What are companies and organizations doing these days about the problem of workplace violence? Not that much, according to a recent follow-up survey by the American Society of Safety Engineers (ASSE), which found that, surprisingly, employers in all industries are doing very little differently to address the issue than they did five years ago, pre-9/11.

Homicides are the third-highest cause of on-the-job deaths, according to 2002 U.S. Bureau of Labor Statistics. Prior to 9/11, when terrorists killed closed to 3,000 workers, workplace violence/homicides were still one of the top causes of on-the-job fatalities.

In 1999, the ASSE Risk Management/Insurance Practice Specialty group surveyed ASSE members on what was being done to address workplace violence in their workplace. The follow-up survey of ASSE members done this past spring, titled "ASSE 2004 Workplace Violence Survey & White Paper," revealed that not much had changed.

In the 2004 survey, just over half the respondents (56 percent) said their organization has established or revised security policy since 9/11, while less than half (44 percent) said they have changed emergency procedures. Thirty-four percent said they’ve increased employee contact, training and discussions on the topic, and 18 percent said their organization has made no changes.

"These are surprising results and we are concerned that more is not being done to address workplace violence," said ASSE President Gene Barfield, CSP.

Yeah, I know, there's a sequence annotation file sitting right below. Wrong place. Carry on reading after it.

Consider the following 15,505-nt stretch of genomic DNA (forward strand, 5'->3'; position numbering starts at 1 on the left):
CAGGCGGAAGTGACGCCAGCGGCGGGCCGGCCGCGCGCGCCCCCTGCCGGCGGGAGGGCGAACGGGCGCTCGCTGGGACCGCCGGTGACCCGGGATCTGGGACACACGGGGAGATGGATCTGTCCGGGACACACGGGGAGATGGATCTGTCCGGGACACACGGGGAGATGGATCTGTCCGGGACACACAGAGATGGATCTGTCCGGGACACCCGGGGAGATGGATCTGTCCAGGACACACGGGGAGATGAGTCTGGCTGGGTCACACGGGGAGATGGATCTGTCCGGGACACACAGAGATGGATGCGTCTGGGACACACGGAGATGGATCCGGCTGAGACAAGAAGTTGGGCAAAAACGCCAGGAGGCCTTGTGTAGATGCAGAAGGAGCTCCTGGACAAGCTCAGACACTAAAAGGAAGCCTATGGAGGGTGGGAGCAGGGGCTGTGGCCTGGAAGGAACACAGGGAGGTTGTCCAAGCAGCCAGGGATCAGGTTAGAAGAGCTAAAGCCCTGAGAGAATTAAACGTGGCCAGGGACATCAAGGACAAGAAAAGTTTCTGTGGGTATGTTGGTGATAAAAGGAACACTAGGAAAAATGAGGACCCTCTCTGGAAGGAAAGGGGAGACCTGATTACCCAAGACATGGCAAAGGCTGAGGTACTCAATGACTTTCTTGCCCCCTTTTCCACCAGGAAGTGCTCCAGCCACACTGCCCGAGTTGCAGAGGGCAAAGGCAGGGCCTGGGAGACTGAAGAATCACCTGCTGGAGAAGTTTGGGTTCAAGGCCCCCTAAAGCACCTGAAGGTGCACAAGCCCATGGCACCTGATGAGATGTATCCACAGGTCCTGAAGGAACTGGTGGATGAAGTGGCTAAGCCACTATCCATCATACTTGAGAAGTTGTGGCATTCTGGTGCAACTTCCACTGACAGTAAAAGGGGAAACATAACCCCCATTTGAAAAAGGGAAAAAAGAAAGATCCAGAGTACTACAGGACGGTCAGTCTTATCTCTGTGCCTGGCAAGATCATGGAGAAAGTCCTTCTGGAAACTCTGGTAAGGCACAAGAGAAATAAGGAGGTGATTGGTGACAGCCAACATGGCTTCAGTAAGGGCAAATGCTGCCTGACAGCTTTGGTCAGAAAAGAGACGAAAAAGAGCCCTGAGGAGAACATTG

The 2004 survey also showed that little or no workplace violence training has been provided and there was an increase in the number of respondents from the earlier survey, (74 percent compared to 70 percent in 1999), who said their company had not done a formal risk assessment. In 2004, only one percent of respondents said their company had a written policy addressing violence in the workplace. However, 90 percent of those responding said their company has a policy addressing weapons in the workplace.

Here’s what employers can do to address workplace violence, as suggested by the survey/white paper:

  • Officers and directors — Establish a workplace violence prevention policy; upper management must promote a clear antiviolence corporate policy; establish and maintain security policies.

  • Human resource managers — Examine and improve hiring practices; implement prescreening techniques; utilize background checks; encourage employees to report threats or violent behavior; establish termination policies; provide post-termination counseling.

  • Risk management and SH&E departments — Train all employees in the warning signs of aggressive or violent behavior; train management in threat assessment and de-escalation techniques; conduct a formal workplace violence risk assessment; develop and communicate a contingency plan to all employees that includes crisis management and media relations; review insurance coverage and verify coverage and exclusions; identify a defensive strategy.

    A total of 4,560 surveys were mailed in April 2004 to randomly selected ASSE members and 755 surveys were returned, about a 17 percent return rate.